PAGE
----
Theo Maske is a respectable man with a well-paying government job and he will not tolerate a scandal, most especially not a scandal involving his wife dropping her underpants in the middle of a crowd. However, rather than suffering the expected consequences of embarrassment and a sacking, the incident seems to work out in Herr Maske’s profitable favour.
Originally written by German playwright Carl Sternheim, Steve Martin’s adaptation of The Underpants leans heavily into sexual innuendo and outright crass humour to exacerbate the unfortunate passions Louise Maske’s (Gabrielle Scawthorn) underpants stimulated. Suddenly she is no longer a bullied little housewife but an icon of lust and desire for two different men who offer her exciting and unexpected escapes from her lacklustre husband (Duncan Fellows). As far as farces go, this one eschews nearly all other humour, though oddly maintaining a through-line about tensions between Jewish and non-Jewish Germans, for the straight-forward cuckold storyline and inserting as many euphemisms for penis as possible.
Of the two suitors, Louise and her nosy neighbour Frau Deuter (Beth Daly) are set on Italian poet Frank Versati (Ben Gerrard) for his romanticising ways. But sickly rival Herr Cohen (Robin Goldsworthy) makes it his mission to disrupt the coupling. Gerrard and Goldsworthy are committed to the exaggeration and humour of their characterisations as the extremes of hot and cold. A moment of particular satisfaction saw the two limply wrestle each other to the ground in slow silence. Daly also offered a well-controlled exuberance as she flung herself through doorways and pressed her ear to window panes for a quick eavesdrop. These three characters do well to capture the absurd good-humour of the production while also providing the forward momentum for the silly circumstances.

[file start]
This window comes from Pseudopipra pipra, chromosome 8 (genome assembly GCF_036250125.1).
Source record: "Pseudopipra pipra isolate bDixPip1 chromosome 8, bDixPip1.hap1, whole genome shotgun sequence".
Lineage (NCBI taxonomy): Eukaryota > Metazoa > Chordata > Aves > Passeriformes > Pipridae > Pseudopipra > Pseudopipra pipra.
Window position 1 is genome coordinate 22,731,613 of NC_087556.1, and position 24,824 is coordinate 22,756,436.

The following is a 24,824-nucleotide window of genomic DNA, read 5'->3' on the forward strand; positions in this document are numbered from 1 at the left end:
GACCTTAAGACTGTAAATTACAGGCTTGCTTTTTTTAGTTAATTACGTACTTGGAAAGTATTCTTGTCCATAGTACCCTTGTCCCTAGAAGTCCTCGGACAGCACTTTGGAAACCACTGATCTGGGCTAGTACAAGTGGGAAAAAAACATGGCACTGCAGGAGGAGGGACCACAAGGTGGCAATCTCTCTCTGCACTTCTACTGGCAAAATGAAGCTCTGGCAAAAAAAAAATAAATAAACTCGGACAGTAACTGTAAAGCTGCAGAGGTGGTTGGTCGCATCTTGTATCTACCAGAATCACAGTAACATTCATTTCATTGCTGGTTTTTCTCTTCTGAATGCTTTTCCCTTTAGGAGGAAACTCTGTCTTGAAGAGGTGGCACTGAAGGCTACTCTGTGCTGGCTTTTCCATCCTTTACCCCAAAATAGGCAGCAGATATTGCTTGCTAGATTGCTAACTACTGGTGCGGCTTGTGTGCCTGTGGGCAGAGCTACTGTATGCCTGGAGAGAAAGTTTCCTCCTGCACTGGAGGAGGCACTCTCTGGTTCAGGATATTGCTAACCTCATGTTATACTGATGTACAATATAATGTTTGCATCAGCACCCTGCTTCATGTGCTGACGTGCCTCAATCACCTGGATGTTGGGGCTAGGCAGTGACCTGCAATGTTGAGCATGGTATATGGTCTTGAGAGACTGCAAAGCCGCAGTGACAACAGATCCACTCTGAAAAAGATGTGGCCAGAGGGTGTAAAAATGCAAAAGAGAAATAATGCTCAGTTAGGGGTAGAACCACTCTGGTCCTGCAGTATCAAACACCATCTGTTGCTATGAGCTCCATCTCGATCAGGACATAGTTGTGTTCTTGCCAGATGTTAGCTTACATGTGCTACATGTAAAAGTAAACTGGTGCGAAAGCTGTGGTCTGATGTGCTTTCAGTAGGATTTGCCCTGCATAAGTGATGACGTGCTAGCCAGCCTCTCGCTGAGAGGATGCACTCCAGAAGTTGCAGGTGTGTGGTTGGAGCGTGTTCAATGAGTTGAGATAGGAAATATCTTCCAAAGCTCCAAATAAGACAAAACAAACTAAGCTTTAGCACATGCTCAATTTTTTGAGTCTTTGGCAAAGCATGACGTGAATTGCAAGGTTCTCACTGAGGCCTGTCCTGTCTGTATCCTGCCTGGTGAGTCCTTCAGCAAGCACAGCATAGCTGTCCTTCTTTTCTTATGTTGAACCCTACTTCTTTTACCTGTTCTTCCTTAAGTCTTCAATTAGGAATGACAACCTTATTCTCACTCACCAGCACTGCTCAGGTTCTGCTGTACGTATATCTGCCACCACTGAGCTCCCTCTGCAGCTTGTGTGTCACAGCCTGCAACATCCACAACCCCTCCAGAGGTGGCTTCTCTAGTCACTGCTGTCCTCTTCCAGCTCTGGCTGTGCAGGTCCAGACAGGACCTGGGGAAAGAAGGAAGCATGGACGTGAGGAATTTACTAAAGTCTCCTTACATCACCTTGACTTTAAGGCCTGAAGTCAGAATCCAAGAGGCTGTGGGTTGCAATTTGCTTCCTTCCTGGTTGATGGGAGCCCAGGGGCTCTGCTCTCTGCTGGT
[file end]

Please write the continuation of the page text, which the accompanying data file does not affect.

Overall, Anthony Gooley’s direction is a higgledy-piggledy mix of differing aesthetics and played-down physical humour that doesn’t carry the half-hearted script off into ludicrousness. Whether in the mismatched styling of Louise as a straight milk maid and Frau Deuter as a citizen fallen out of Whoville or the production design (Anna Gardiner) with early twentieth century realism placed inside a Valentine’s Day chocolate box, so many of the production’s elements are at odds with each other. Moments of hilarity, like Goldsworthy’s rendition of floppy physical humour in a classic sleeping drug gag, are made bittersweet by the disappointing light they cast on the other unsuccessful choices of the production.
The premise of The Underpants is a funny one with an appropriate flippancy that through a combination of unclear direction and a middling script fizzles out before reaching a gratifyingly rambunctious climax.
The Underpants is running at the Seymour Centre’s Reginald Theatre from October 31st – November 23rd